“Contemporary murderabilia has included items owned or created by serial killers, including postcards from Charles Manson, what are claimed as his fingerprint cards, the license plate of the van used by John Wayne Gacy, a murder weapon used by Gary Gilmore, letters from the ‘Yorkshire Ripper’ [Peter Sutcliffe] and the ‘Acid Bath Killer’ [John George Haigh] in the UK, drawings by Gacy and other US killers, the radiator cap from the Bonnie & Clyde ‘death car’, Heinrich Himmler’s limousine, earth supposedly from the house where Gacy buried some of his victims and the clothing of some killers. 2009 saw artworks by UK gang leaders Ronnie and Reggie Kray auctioned for £17,125, along with £3,105 for a canvas by poisoner Graham Young”.
The academic literature on murderabilia is mostly in the field of law and/or morality. However, I did unearth a few interesting academic pieces on the topic. There are also some interesting pieces written from a media studies perspective. For instance, Dr. Melinda Wilkins in her PhD ‘A Comfortable Evil’ noted that:
“The serial murder epidemic also generated within the popular media a lucrative moral controversy to negotiate via films, television movies, docu-dramas, true-crime accounts, novels, and memoirs. There were serial-killer comic books and serial killer trading cards to sell; there were serial-killer records to play, taped interviews with Edmund Kemper, Ted Bundy, Henry Lee Lucas, and Kenneth Bianchi billed as ‘honesty about violence’; and for a while during the early 2000s, there was even an eBay web site devoted to the sale of ‘Murderabilia’, memorabilia of one sort and another from various notorious murderers in prison. The epidemic provided American journalists with an apparently inexhaustible topic guaranteed to draw readers and viewers”.
One US academic – Professor David Schmid – has written a number of articles and books on the general public’s consumption of fame including murderabilia including one on this very topic in the M/C Journal (an academic journal concerning media and culture). As Professor Schmid observes:
“The sale of murderabilia is just a small part of the huge serial killer industry that has become a defining feature of American popular culture over the last twenty-five years. This industry is, in turn, a prime example of what Mark Seltzer has described as ‘wound culture,’ consisting of a ‘public fascination with torn and open bodies and torn and opened persons, a collective gathering around shock, trauma, and the wound’. According to Seltzer, the serial killer is ‘one of the superstars of our wound culture’ and his claim is confirmed by the constant stream of movies, books, magazines, television shows, websites, t-shirts, and a tsunami of ephemera that has given the figure of the serial murderer an unparalleled degree of visibility and fame in the contemporary American public sphere”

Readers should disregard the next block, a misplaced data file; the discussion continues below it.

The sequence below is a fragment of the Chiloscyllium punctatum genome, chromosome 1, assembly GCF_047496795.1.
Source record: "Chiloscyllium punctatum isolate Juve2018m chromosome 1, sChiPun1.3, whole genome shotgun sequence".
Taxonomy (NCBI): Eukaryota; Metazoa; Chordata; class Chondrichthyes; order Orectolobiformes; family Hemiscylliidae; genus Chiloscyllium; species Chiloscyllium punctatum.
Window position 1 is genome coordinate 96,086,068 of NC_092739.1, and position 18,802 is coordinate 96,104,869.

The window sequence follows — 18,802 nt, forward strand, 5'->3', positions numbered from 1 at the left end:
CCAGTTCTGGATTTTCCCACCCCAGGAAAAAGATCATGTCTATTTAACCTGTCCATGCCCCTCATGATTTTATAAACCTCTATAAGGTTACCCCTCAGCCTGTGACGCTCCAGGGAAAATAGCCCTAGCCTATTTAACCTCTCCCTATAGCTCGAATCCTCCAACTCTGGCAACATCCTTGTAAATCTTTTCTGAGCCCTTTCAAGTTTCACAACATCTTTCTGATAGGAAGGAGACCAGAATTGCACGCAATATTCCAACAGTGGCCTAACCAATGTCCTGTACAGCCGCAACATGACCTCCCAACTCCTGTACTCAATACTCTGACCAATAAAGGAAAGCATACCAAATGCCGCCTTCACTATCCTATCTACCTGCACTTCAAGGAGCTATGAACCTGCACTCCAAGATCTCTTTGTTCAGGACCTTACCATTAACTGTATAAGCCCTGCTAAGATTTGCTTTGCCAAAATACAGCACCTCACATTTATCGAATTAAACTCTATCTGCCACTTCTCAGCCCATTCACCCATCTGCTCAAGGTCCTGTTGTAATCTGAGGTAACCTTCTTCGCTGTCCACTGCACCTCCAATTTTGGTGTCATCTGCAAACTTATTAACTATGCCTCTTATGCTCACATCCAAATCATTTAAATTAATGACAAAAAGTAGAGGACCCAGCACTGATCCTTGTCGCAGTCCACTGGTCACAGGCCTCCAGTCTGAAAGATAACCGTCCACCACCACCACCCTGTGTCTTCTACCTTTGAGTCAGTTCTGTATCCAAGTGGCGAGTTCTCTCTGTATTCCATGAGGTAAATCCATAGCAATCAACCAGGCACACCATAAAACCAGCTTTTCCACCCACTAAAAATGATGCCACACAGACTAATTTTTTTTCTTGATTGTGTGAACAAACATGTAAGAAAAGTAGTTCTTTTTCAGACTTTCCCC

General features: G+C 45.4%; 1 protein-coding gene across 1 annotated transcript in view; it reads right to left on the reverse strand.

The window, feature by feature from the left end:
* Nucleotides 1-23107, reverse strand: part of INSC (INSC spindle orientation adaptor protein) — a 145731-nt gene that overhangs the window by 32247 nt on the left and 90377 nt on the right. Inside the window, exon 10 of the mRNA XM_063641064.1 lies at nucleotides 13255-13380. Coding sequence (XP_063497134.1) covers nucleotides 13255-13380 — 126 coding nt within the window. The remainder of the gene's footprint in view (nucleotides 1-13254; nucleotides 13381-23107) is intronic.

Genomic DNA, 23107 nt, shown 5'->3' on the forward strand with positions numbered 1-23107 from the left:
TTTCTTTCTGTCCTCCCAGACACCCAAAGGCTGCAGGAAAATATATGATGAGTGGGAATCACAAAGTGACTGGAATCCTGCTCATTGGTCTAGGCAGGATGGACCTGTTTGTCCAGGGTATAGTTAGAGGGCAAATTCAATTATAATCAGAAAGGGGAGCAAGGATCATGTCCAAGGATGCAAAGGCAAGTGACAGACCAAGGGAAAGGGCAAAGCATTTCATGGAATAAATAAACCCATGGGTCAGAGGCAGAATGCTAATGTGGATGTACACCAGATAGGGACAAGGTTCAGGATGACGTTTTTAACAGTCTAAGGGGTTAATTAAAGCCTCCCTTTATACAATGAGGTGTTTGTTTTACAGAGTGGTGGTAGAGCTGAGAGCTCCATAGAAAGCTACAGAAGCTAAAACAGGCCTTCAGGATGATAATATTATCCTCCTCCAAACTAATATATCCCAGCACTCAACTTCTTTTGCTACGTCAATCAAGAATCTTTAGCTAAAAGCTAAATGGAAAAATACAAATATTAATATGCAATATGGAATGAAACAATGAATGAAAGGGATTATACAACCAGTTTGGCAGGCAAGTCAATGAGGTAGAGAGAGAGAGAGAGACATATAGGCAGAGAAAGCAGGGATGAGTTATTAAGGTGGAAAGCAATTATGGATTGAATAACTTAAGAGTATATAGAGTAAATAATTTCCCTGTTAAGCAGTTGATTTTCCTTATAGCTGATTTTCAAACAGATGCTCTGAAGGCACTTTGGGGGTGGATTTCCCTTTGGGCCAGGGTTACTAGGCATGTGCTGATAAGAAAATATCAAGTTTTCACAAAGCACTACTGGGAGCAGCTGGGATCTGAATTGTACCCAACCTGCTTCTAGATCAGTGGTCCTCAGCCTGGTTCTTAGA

Schmid’s paper examined how the celebrity culture concerning serial killers has developed and the ethics of collecting such items. He provided examples of how collectors buy the hair and nail clippings of murderers as if they were religious icons. Citing from an old book chapter by US sociologist Leo Lowenthal (‘Biographies in Popular Magazines’), Lowenthal argued that magazine biographies underwent a striking change in the first half of the twentieth century with a new type of social biography emerging. His main argument was that biographies had changed from ‘idols of production’ (those in politics, science, sports, business, etc.) to ‘idols of consumption’ (those in film, music, literature, etc.). This latter group has also evolved to include the lives of infamous criminals. As Schmid then notes:
“With Lowenthal in mind, when one considers the fact that the serial killer is generally seen, in Richard Tithecott’s words, as ‘deserving of eternal fame, of media attention on a massive scale, of groupies’, one is tempted to describe the advent of celebrity serial killers as a further decline in the condition of American culture’s ‘mass idols’. The serial killer’s relationship to consumption, however, is too complex to allow for such a hasty judgment, as the murderabilia industry indicates”.